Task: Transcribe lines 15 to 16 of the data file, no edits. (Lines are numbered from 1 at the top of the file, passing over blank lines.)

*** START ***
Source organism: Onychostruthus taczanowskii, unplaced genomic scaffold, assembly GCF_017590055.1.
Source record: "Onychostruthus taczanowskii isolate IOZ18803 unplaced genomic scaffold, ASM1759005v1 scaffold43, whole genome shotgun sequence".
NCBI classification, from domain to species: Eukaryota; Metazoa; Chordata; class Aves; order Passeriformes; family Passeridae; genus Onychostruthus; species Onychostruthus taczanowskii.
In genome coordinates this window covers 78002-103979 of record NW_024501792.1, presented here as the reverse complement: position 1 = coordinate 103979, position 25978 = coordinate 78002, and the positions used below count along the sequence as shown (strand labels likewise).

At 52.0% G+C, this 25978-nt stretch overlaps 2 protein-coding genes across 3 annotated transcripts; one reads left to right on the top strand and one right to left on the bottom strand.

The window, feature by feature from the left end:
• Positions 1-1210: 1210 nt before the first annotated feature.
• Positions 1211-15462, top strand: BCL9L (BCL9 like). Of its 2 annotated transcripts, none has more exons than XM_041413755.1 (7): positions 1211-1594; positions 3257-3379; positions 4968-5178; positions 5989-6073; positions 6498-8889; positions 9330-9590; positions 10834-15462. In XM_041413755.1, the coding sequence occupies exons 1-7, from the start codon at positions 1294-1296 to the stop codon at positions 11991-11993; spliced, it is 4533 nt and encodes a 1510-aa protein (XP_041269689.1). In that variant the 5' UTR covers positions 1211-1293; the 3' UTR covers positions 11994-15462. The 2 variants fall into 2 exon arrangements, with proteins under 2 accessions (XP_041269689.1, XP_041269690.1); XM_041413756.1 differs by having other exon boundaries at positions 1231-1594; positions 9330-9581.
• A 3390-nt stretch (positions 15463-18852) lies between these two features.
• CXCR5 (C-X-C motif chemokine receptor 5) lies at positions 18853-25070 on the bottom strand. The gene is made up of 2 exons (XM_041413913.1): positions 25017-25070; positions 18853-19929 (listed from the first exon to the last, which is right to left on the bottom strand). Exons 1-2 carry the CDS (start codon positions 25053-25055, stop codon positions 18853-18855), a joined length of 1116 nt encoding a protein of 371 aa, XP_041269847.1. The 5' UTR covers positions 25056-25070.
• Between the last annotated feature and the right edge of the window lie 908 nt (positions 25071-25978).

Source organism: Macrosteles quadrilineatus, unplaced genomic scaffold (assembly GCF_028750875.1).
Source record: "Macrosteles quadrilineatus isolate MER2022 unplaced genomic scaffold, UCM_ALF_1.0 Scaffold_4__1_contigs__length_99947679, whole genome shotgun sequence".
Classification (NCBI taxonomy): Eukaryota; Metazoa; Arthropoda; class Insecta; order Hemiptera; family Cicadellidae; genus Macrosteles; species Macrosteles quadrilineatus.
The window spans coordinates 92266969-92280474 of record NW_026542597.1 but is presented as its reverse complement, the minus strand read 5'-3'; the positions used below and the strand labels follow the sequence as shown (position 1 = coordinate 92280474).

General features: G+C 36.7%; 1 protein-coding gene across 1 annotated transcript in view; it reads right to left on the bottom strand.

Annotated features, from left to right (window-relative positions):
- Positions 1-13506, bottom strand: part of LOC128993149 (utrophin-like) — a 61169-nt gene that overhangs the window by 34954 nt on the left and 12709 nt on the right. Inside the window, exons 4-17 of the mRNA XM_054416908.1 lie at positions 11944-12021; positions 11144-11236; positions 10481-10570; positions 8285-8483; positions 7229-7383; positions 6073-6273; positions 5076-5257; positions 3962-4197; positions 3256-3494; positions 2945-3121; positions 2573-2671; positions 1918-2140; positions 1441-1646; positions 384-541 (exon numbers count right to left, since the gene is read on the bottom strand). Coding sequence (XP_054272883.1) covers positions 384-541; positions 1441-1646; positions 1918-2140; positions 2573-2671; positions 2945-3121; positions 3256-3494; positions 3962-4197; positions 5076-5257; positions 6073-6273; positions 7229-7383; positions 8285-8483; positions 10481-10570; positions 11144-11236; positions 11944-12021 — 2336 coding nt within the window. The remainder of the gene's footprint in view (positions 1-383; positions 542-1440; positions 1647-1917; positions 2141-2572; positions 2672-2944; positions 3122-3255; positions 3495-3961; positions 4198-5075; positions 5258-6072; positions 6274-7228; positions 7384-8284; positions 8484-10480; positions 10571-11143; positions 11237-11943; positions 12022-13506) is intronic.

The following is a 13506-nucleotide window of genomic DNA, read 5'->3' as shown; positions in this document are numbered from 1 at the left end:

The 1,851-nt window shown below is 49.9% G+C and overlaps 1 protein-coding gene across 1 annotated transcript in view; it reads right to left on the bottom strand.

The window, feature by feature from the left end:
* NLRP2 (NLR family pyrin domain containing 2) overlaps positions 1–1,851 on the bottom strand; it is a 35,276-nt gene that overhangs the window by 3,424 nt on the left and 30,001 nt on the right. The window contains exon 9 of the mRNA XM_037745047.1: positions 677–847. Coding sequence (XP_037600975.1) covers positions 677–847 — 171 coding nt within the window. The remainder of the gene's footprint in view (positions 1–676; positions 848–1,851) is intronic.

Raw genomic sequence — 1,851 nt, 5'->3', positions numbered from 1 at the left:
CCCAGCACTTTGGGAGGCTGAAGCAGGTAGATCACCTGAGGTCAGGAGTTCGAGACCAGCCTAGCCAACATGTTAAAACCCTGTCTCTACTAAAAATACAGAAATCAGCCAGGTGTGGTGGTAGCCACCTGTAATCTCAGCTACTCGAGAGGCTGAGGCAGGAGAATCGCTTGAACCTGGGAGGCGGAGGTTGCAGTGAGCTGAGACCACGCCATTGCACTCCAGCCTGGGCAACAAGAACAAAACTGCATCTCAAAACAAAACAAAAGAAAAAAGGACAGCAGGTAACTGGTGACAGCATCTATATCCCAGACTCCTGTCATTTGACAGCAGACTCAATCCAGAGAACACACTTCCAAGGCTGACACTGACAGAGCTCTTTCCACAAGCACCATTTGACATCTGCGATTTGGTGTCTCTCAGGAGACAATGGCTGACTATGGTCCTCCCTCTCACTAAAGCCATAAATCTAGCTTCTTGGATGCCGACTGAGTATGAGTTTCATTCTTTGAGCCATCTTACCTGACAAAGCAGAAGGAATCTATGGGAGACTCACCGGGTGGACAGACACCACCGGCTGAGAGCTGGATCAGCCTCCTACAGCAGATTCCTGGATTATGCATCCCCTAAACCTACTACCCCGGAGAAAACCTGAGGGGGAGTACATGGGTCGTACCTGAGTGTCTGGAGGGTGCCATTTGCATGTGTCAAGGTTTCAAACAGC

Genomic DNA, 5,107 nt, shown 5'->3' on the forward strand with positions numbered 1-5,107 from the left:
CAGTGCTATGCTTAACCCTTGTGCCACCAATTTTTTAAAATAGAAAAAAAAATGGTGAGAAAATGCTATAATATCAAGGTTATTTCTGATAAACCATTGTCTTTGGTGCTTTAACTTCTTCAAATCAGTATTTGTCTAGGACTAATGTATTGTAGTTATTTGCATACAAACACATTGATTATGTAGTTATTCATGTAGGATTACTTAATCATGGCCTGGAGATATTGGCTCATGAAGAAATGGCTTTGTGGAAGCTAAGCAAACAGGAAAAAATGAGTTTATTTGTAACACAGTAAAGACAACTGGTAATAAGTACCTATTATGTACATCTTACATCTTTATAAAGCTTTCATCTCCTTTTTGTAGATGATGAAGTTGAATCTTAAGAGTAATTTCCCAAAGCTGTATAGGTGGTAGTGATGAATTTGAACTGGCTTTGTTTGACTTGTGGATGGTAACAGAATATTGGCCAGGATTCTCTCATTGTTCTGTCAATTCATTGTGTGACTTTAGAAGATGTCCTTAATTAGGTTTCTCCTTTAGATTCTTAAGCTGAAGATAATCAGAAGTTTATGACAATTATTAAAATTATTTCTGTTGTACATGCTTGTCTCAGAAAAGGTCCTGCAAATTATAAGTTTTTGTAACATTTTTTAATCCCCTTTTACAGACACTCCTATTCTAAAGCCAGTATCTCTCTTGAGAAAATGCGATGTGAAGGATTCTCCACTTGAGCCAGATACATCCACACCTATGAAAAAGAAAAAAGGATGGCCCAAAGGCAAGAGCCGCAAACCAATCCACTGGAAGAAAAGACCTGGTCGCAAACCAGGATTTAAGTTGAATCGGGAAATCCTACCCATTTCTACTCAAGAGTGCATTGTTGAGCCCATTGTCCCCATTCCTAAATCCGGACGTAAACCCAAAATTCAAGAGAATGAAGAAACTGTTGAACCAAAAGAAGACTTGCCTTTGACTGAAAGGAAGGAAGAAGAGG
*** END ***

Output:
The window spans coordinates 92266969-92280474 of record NW_026542597.1 but is presented as its reverse complement, the minus strand read 5'-3'; the positions used below and the strand labels follow the sequence as shown (position 1 = coordinate 92280474).

General features: G+C 36.7%; 1 protein-coding gene across 1 annotated transcript in view; it reads right to left on the bottom strand.